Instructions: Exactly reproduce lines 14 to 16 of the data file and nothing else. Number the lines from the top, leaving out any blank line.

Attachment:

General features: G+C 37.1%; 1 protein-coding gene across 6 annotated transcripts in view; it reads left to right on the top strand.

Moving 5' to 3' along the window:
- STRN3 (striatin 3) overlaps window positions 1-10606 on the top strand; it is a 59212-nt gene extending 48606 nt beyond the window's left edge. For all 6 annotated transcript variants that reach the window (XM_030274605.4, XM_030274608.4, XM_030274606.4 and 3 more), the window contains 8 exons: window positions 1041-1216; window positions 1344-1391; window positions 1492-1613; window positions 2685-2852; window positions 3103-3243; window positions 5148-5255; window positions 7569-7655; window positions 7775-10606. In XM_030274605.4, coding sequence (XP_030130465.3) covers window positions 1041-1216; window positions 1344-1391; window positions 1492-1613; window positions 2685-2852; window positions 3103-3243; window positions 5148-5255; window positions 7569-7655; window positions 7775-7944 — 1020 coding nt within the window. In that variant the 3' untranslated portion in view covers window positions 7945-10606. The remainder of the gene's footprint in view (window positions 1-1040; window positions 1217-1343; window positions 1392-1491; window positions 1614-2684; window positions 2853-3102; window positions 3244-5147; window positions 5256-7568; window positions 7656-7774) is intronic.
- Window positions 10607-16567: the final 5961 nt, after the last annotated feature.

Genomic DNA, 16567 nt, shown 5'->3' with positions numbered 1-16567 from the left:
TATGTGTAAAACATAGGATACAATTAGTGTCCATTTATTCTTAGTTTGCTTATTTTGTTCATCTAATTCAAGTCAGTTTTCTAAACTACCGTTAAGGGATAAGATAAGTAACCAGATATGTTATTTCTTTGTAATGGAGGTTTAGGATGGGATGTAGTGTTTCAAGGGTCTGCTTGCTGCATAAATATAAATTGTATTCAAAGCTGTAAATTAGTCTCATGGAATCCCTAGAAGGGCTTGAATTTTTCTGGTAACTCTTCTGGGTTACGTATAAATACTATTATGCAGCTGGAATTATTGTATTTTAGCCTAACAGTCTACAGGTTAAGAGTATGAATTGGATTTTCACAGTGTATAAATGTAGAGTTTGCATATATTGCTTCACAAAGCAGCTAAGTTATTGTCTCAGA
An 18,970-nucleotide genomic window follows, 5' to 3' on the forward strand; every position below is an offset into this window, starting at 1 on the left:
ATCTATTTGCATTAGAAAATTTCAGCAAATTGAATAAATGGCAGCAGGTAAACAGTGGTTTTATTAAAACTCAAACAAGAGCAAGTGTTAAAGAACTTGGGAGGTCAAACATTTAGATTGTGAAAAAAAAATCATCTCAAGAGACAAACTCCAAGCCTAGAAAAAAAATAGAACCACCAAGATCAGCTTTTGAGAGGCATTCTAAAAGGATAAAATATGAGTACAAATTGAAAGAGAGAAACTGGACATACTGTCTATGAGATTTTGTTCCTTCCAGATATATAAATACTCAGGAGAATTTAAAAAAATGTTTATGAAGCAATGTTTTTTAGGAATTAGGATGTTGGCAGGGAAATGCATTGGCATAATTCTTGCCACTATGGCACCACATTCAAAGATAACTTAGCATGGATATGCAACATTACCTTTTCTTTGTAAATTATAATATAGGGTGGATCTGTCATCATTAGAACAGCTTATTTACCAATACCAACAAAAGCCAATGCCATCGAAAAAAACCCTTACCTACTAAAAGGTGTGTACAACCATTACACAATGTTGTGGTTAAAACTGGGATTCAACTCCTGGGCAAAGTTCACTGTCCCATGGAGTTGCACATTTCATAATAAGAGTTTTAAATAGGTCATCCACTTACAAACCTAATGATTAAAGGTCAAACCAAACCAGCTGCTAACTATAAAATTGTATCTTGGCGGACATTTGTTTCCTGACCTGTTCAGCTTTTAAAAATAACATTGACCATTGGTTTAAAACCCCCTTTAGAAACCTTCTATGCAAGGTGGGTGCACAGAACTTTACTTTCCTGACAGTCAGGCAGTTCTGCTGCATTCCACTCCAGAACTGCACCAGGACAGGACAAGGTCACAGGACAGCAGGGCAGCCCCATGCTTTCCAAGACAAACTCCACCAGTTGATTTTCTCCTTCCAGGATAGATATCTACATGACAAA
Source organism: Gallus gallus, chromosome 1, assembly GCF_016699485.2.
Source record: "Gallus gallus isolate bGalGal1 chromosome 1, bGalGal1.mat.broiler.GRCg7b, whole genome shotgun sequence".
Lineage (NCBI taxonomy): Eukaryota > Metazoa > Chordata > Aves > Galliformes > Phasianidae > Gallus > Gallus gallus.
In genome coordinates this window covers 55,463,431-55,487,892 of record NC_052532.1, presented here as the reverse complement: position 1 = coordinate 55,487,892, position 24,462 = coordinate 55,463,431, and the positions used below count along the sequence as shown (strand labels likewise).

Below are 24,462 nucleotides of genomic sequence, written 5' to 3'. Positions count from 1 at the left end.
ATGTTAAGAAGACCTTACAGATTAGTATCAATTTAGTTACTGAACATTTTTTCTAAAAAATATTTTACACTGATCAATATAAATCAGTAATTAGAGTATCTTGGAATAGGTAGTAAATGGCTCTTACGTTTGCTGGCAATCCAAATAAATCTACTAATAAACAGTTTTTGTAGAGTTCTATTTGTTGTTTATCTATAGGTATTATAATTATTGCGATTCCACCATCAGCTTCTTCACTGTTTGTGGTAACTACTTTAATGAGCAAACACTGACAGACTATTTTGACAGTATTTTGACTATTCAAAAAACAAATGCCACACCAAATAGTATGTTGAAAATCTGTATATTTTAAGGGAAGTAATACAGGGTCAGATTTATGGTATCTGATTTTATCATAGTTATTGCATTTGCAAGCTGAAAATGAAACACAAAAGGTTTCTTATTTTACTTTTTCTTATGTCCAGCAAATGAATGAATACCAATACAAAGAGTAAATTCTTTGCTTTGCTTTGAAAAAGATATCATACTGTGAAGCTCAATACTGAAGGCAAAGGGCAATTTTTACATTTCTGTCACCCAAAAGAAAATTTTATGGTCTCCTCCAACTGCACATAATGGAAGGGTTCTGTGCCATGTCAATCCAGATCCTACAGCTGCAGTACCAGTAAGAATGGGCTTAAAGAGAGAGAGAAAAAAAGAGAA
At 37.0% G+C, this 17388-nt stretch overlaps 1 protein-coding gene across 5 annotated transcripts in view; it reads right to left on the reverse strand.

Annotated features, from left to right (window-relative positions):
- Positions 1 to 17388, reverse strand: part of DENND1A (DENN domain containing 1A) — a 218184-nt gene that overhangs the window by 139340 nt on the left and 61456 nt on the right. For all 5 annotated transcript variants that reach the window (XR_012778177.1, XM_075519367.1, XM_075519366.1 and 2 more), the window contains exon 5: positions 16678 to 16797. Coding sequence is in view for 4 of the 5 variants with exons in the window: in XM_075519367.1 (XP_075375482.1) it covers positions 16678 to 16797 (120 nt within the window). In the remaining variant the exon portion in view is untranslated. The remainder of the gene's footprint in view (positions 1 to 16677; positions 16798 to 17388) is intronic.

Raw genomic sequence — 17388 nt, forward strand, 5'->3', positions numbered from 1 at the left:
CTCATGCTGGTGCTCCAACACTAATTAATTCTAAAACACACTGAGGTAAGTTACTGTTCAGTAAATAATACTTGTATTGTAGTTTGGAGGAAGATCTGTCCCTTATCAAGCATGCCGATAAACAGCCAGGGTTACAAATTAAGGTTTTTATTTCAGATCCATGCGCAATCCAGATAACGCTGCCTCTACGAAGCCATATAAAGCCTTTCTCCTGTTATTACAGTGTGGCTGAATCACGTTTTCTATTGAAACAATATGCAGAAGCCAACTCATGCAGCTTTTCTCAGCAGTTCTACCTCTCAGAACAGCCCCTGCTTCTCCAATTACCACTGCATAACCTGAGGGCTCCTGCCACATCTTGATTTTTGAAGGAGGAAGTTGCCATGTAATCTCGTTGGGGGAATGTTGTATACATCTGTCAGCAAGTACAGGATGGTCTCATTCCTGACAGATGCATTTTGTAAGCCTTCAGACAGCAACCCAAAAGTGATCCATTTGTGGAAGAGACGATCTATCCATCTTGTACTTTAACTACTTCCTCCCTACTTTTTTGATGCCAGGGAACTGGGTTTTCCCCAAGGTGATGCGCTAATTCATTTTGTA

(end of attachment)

ATGTTAAGAAGACCTTACAGATTAGTATCAATTTAGTTACTGAACATTTTTTCTAAAAAATATTTTACACTGATCAATATAAATCAGTAATTAGAGTATCTTGGAATAGGTAGTAAATGGCTCTTACGTTTGCTGGCAATCCAAATAAATCTACTAATAAACAGTTTTTGTAGAGTTCTATTTGTTGTTTATCTATAGGTATTATAATTATTGCGATTCCACCATCAGCTTCTTCACTGTTTGTGGTAACTACTTTAATGAGCAAACACTGACAGACTATTTTGACAGTATTTTGACTATTCAAAAAACAAATGCCACACCAAATAGTATGTTGAAAATCTGTATATTTTAAGGGAAGTAATACAGGGTCAGATTTATGGTATCTGATTTTATCATAGTTATTGCATTTGCAAGCTGAAAATGAAACACAAAAGGTTTCTTATTTTACTTTTTCTTATGTCCAGCAAATGAATGAATACCAATACAAAGAGTAAATTCTTTGCTTTGCTTTGAAAAAGATATCATACTGTGAAGCTCAATACTGAAGGCAAAGGGCAATTTTTACATTTCTGTCACCCAAAAGAAAATTTTATGGTCTCCTCCAACTGCACATAATGGAAGGGTTCTGTGCCATGTCAATCCAGATCCTACAGCTGCAGTACCAGTAAGAATGGGCTTAAAGAGAGAGAGAAAAAAAGAGAA
At 37.0% G+C, this 17388-nt stretch overlaps 1 protein-coding gene across 5 annotated transcripts in view; it reads right to left on the reverse strand.

Annotated features, from left to right (window-relative positions):